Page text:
BWW Reviews: EPAC's THE GLASS MENAGERIE Shines Like Its Crystal Figurines

By: Sep. 09, 2013
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"The scene is memory, and is therefore nonrealistic. Memory takes a lot of poetic license. It omits some details; others are exaggerated, according to the emotional value of the article it touches, for memory is seated predominantly in the heart."

That quote of Tennessee Williams' may be the first to come to mind for those who know THE GLASS MENAGERIE and are seeing it at Ephrata Performing Arts Center in the current production directed by Rich Repkoe. Repkoe and set designer Jordan Janota have set the play in an abandoned apartment building that clearly looks abandoned and bleak, rather than in the common 1930's apartment of rosy memory - furniture is upended, covered in dust cloths; dust is on the floor, shattered glass and china lie everywhere. It is utterly realistic - and yet not so, for lighting designer Richard Wolfe-Spenser has bathed it in a rose-pink backdrop, reality competing with cherished, and perhaps not-so-cherished, memories.

The set and the lighting are themselves characters in this production; at first, one might think, obtrusively so, but gradually they not only blend in but make perfect sense, and are fine substitutes for the projections Williams envisioned being used in the play. Rose-pink light, fonder memory, competes with the cold blue light of current thinking and of harsher memory - all those in the mind of narrator Tom Wingfield, played by Tim Riggs with a real charm and with decided physical skill. He goes about preparing to walk the audience through his memories by righting the furniture, uncovering the old Victrola that has its own presence and meaning in the play, and fitting together shards of broken dishes, taking the apartment back, in his memory, to the beginning of the story, and leaving it, at the end, as it was in the beginning - in the wreckage of the last night he saw it, just before storming away. It is a nice piece of physical reconstruction of memory, and Repkoe has done well in staging it. But equally, Riggs plays it perfectly, in total silence, his physical movement conveying his emotions splendidly. Riggs does more with his body in this brief, silent opening than many actors in the area can do with body and voice in an entire show. It's what acting is.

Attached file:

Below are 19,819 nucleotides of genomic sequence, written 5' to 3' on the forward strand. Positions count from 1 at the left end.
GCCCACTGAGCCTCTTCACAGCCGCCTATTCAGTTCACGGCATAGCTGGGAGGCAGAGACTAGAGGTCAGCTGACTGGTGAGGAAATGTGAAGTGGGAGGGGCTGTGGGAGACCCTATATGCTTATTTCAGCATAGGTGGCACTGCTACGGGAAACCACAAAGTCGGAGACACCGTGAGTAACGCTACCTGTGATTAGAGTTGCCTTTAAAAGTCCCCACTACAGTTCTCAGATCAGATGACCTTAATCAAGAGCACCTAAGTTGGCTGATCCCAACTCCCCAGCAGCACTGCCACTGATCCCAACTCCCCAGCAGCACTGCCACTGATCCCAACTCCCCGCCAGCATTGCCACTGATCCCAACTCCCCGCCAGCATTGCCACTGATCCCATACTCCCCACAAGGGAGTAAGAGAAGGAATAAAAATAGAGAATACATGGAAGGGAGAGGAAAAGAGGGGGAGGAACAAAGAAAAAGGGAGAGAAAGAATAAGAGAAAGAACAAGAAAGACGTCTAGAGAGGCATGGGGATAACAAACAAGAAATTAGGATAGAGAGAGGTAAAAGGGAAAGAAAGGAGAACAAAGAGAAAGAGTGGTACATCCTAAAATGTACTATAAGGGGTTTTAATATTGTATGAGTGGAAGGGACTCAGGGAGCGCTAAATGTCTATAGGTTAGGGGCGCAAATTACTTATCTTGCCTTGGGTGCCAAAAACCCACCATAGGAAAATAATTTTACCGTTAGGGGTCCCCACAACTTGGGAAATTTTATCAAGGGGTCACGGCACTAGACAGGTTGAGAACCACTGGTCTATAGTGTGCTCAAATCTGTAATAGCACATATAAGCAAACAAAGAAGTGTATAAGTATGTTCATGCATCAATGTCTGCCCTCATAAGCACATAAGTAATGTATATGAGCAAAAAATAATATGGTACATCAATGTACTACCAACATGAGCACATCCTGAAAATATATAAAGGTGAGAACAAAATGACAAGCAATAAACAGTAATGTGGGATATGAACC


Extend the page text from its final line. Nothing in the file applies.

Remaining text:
"Time is the longest distance between two places." One of Williams' most famous quotes, it is also the basis much of this play. THE GLASS MENAGERIE is, of course, a memory play, as Wingfield narrates, and acts, as his younger self, through the story of his and his sister's years living with their faded Southern belle of a mother, never living up to her plantation-gentility standards, as who could in a small urban city apartment in the Depression-era North? Are Wingfield's recollections accurate, and does it matter if they are not? They are the bones that build the skeleton of his current life, and if they are not flawless, they are nonetheless real for him, his foundation mythology (and possibly Williams', to a degree).